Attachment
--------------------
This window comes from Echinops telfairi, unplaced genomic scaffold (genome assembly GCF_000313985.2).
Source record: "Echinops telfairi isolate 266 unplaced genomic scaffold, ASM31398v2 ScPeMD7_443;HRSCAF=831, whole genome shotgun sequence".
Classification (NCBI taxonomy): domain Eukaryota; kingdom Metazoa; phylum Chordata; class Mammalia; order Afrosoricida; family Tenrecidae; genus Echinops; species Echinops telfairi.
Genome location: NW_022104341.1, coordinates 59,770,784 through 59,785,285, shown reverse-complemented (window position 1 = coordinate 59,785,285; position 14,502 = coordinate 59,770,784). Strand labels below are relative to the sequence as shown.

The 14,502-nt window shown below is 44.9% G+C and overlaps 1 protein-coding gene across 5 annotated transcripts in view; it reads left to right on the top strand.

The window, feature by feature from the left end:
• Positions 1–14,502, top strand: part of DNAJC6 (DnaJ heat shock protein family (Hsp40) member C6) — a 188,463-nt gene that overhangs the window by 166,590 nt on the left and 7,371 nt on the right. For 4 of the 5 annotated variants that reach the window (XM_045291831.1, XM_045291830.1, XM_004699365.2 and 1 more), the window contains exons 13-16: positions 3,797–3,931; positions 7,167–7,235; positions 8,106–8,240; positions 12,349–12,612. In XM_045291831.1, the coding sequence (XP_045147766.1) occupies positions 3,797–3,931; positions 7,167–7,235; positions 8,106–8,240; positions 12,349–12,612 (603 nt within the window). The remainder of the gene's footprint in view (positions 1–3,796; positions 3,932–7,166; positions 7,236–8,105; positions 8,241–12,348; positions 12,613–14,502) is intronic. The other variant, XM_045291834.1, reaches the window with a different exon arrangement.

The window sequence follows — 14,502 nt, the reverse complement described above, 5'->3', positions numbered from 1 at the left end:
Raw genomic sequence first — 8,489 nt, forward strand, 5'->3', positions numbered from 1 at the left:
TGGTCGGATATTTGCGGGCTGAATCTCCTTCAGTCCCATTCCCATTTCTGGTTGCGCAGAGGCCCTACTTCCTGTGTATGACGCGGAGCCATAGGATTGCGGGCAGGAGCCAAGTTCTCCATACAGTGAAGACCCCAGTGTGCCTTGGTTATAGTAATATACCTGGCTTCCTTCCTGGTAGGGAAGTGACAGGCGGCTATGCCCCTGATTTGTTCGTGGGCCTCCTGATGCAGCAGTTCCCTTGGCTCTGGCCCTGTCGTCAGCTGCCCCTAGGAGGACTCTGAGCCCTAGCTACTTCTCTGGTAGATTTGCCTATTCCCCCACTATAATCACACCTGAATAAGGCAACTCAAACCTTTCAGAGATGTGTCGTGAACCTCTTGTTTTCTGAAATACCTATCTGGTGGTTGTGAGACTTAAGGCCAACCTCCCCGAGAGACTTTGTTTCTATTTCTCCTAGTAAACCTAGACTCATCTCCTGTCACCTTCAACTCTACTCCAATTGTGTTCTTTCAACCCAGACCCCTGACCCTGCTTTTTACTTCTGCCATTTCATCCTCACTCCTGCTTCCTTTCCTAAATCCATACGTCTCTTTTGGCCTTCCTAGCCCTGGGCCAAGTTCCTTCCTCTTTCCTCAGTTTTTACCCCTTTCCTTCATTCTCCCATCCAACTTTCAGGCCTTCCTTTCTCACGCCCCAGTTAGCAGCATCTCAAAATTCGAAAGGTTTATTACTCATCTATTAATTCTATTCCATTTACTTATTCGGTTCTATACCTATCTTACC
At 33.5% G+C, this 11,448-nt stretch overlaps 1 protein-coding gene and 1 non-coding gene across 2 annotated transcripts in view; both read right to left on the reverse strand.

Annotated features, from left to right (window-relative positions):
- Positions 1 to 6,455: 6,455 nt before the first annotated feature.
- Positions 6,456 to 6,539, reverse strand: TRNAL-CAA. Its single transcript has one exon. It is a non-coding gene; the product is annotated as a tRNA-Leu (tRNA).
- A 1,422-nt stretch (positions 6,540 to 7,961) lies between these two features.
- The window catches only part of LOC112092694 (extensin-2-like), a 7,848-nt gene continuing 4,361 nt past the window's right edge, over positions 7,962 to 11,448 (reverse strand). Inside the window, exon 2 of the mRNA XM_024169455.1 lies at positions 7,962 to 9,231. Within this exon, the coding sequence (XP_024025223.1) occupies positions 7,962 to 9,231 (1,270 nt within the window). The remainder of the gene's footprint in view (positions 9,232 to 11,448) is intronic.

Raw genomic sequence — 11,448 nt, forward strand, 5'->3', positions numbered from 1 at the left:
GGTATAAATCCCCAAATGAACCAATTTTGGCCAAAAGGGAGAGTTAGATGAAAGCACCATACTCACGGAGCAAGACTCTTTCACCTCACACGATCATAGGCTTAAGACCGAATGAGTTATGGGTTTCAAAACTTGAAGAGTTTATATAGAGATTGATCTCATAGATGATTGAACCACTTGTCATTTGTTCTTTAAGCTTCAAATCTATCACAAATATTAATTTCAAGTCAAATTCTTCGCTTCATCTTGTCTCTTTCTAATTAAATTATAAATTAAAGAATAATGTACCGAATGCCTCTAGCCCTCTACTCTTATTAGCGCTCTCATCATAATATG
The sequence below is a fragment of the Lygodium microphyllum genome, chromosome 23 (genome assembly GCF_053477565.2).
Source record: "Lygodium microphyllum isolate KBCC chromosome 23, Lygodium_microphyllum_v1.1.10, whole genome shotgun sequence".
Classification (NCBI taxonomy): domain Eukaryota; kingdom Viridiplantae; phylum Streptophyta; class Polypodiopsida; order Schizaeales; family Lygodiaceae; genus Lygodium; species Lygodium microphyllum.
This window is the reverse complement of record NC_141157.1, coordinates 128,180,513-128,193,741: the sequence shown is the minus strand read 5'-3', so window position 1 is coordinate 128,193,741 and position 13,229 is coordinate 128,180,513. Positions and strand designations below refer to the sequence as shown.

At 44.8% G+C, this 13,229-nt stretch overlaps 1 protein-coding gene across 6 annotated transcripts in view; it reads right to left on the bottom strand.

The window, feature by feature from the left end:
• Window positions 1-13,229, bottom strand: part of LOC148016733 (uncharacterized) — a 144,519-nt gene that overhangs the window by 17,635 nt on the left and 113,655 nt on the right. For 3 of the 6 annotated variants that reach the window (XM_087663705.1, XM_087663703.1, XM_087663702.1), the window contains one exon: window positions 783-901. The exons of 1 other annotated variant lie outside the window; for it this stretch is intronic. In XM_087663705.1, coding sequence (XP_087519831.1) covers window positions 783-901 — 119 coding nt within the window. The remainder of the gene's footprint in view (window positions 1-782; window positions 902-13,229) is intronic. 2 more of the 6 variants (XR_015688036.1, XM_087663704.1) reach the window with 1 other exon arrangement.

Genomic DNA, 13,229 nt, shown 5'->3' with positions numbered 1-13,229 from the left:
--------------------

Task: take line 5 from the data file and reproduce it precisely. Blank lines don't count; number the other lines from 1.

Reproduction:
The 14,502-nt window shown below is 44.9% G+C and overlaps 1 protein-coding gene across 5 annotated transcripts in view; it reads left to right on the top strand.